Braithwaite lives in Lagos, where the novel is set, and brilliantly capitalises on elements of life in the city (thunderous rain, endless traffic jams, policemen on the take) to create a vivid sense of place. I ask her how it felt to write about her home in such a dark context. She laughs: ‘I don’t have the best memory, so it’s easiest for me to just look out of my window and say okay, this is what the world looks like. Even though I wasn’t too sure how this story would work in a Nigerian setting. But as I started to explore it, it got to a point where I thought it couldn’t work anywhere else. Because of the kind of society we’re in in Lagos, because of the kinds of things people get away with, the level of corruption…this story was meant for that setting.’
Korede, ostensibly the ‘good sister’ (largely because she doesn’t murder anyone – admittedly, a low bar), makes some morally dubious decisions of her own. ‘I find [Korede] interesting because you sort of understand her plight,’ Braithwaite says. ‘You understand the difficult situation she’s in, but at the same time you can’t back her choices. And I think that’s very true of normal, everyday life. Your friends can tell you about a situation that they’re in and you can see that the choice they’re making is the wrong one, but there’s nothing you can do about it, except be extremely frustrated. I know a lot of readers found Korede difficult to swallow, but people are not one hundred per cent good or one hundred per cent bad. I like the fact that she’s on the edge.’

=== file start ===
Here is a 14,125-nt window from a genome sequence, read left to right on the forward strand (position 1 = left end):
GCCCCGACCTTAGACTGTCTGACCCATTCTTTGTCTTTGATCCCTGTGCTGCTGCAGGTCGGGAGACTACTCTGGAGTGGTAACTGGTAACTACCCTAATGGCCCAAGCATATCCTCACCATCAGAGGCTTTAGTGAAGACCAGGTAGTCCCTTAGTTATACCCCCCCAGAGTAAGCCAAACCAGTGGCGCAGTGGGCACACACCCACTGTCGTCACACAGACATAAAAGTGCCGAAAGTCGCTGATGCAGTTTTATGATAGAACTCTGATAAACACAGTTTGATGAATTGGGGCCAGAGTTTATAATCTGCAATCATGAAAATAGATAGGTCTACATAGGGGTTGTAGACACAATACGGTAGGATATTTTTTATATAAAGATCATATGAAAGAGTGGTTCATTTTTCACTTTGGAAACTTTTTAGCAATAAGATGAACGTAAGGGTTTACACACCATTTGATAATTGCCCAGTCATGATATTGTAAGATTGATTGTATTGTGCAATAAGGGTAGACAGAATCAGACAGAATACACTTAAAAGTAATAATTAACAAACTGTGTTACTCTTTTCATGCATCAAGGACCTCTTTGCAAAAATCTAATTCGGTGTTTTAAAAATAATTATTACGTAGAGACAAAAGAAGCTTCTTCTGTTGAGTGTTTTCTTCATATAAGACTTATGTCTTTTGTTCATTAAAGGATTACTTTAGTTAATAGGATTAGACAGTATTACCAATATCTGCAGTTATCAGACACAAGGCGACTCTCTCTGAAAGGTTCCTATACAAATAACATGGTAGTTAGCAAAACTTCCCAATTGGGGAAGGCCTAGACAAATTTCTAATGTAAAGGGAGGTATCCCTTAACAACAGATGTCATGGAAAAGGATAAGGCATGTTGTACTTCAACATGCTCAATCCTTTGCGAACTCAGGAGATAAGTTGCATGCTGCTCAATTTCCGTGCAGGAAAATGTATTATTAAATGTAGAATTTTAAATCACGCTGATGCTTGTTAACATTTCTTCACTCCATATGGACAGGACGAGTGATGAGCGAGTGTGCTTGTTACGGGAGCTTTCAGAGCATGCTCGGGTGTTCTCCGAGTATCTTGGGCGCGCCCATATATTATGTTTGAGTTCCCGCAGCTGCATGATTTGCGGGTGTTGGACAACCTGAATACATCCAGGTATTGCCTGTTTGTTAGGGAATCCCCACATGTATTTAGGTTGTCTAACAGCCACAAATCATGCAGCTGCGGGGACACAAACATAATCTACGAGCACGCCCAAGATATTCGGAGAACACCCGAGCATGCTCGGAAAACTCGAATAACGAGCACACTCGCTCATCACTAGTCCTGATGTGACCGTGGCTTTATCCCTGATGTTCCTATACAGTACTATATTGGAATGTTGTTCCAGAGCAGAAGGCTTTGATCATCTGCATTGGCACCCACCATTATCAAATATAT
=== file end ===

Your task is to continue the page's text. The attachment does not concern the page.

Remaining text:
‘People are not one hundred per cent good or one hundred per cent bad. I like the fact that Korede’s on the edge.’
One of the central themes of the novel is the power that Ayoola’s beauty has to blind people to, or shield them from, the truth. Braithwaite explains, ‘For a while now I’ve been interested in this whole idea that beauty is a virtue. Like when someone dies, and there’s this whole thing of, “and she was so beautiful”, as if that makes it that much more tragic. I’m interested in our obsession with beauty today in the 21st century, on social media, and how we’re constantly trying to change our bodies and attain this level of perfection. I think we’re applying a lot of our energy in the wrong place. I exaggerated it quite a bit in this novel but I do think that when you look at someone beautiful you somehow think that because they’re beautiful they’re better people.’